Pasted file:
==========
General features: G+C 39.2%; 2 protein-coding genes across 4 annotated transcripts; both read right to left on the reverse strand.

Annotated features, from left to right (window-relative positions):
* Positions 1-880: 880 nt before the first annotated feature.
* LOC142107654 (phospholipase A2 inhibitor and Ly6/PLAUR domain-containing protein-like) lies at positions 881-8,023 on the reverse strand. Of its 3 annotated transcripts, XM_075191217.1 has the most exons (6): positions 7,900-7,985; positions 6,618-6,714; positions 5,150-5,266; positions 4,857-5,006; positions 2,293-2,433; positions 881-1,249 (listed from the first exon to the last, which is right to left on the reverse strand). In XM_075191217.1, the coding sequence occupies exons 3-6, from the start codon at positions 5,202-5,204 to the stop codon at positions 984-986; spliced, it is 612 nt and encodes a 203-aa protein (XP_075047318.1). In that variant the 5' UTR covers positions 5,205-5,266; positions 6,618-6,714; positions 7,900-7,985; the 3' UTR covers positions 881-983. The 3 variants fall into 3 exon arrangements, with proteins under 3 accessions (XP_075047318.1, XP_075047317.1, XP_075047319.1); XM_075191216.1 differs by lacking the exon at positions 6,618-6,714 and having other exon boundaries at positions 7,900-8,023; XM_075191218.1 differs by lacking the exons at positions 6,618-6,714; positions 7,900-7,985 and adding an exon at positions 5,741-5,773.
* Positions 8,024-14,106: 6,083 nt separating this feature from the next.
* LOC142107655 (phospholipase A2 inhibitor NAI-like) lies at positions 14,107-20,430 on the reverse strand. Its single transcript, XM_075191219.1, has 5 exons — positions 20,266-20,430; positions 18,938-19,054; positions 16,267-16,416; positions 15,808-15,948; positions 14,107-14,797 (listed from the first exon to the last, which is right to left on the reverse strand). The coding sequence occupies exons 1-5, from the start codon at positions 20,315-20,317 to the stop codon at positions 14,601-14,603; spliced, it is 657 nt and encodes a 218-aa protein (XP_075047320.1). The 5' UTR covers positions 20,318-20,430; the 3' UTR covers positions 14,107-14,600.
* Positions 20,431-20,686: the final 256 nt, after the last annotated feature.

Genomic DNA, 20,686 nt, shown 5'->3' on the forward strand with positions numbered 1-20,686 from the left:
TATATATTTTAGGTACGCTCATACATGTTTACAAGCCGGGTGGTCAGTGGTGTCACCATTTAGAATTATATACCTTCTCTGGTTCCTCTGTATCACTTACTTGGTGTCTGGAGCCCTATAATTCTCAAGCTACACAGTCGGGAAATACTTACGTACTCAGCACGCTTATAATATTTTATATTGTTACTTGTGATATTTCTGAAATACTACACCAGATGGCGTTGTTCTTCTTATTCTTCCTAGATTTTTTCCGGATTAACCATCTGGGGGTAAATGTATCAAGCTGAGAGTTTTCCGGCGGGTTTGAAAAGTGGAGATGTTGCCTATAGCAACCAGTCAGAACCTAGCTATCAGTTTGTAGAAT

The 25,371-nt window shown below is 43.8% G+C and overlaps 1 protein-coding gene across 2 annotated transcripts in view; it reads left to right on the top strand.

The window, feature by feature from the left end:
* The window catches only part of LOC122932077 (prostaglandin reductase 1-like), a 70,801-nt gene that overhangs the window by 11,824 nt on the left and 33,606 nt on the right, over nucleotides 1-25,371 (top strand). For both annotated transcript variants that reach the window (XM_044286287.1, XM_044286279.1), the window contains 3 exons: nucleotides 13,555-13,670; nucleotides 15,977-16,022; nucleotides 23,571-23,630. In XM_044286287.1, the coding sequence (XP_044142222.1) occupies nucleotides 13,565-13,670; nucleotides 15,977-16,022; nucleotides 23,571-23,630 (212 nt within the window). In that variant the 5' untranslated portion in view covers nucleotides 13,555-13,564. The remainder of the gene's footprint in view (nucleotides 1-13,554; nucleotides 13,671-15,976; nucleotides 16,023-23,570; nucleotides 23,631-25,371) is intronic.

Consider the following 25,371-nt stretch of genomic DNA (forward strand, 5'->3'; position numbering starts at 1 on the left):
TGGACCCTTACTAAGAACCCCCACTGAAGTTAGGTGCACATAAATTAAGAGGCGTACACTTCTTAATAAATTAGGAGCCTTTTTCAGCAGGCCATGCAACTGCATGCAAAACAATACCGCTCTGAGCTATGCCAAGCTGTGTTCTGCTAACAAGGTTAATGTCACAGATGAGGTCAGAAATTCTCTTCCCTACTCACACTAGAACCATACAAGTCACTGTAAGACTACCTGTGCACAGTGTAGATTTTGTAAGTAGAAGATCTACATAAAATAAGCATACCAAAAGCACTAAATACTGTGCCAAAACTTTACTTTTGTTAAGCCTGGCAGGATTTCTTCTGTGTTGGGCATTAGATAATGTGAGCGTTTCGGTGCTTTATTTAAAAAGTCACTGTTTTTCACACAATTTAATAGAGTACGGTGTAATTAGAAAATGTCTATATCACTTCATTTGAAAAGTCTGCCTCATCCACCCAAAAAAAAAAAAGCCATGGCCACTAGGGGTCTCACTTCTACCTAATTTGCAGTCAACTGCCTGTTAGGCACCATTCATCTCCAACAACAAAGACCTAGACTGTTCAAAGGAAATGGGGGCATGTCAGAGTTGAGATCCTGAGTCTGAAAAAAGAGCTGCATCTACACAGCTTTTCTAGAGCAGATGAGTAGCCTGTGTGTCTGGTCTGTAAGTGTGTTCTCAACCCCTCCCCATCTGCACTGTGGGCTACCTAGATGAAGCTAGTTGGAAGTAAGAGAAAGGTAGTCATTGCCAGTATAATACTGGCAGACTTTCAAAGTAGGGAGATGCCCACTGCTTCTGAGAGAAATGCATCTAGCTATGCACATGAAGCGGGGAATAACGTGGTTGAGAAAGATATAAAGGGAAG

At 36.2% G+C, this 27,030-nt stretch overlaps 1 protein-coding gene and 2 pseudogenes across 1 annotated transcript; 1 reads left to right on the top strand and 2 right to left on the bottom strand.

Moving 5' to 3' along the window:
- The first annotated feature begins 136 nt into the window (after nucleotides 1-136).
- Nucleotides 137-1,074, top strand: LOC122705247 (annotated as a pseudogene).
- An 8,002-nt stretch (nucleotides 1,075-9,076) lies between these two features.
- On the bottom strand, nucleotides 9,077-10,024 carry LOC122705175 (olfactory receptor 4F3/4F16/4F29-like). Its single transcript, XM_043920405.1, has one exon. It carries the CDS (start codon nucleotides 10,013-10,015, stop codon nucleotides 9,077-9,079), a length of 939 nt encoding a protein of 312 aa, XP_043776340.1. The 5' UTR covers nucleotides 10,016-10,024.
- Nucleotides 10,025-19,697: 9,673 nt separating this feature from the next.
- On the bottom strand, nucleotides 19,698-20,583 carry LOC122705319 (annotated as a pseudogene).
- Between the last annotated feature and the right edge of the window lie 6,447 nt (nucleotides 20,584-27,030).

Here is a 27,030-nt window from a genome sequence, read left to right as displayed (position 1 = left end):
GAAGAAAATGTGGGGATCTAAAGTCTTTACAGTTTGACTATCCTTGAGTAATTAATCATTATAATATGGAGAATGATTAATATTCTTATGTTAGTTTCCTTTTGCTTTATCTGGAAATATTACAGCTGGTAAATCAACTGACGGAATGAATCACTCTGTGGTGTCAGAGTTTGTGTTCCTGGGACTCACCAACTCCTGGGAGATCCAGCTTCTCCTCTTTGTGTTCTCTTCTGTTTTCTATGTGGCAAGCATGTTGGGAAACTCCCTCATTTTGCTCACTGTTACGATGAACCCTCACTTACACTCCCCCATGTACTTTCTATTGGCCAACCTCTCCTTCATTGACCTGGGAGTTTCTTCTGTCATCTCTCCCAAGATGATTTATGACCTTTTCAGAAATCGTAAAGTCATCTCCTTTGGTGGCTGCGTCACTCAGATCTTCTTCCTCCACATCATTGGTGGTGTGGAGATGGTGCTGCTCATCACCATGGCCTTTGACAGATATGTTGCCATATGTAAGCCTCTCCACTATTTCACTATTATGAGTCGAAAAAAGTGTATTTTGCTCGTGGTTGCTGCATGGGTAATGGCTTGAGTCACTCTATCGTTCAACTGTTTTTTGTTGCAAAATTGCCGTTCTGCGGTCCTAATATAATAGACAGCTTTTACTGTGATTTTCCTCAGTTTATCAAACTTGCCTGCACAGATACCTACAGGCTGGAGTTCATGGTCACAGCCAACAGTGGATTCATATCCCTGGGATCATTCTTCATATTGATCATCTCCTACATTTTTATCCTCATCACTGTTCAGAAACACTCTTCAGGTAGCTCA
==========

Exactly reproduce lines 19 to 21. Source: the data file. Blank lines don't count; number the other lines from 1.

- An 8,002-nt stretch (nucleotides 1,075-9,076) lies between these two features.
- On the bottom strand, nucleotides 9,077-10,024 carry LOC122705175 (olfactory receptor 4F3/4F16/4F29-like). Its single transcript, XM_043920405.1, has one exon. It carries the CDS (start codon nucleotides 10,013-10,015, stop codon nucleotides 9,077-9,079), a length of 939 nt encoding a protein of 312 aa, XP_043776340.1. The 5' UTR covers nucleotides 10,016-10,024.
- Nucleotides 10,025-19,697: 9,673 nt separating this feature from the next.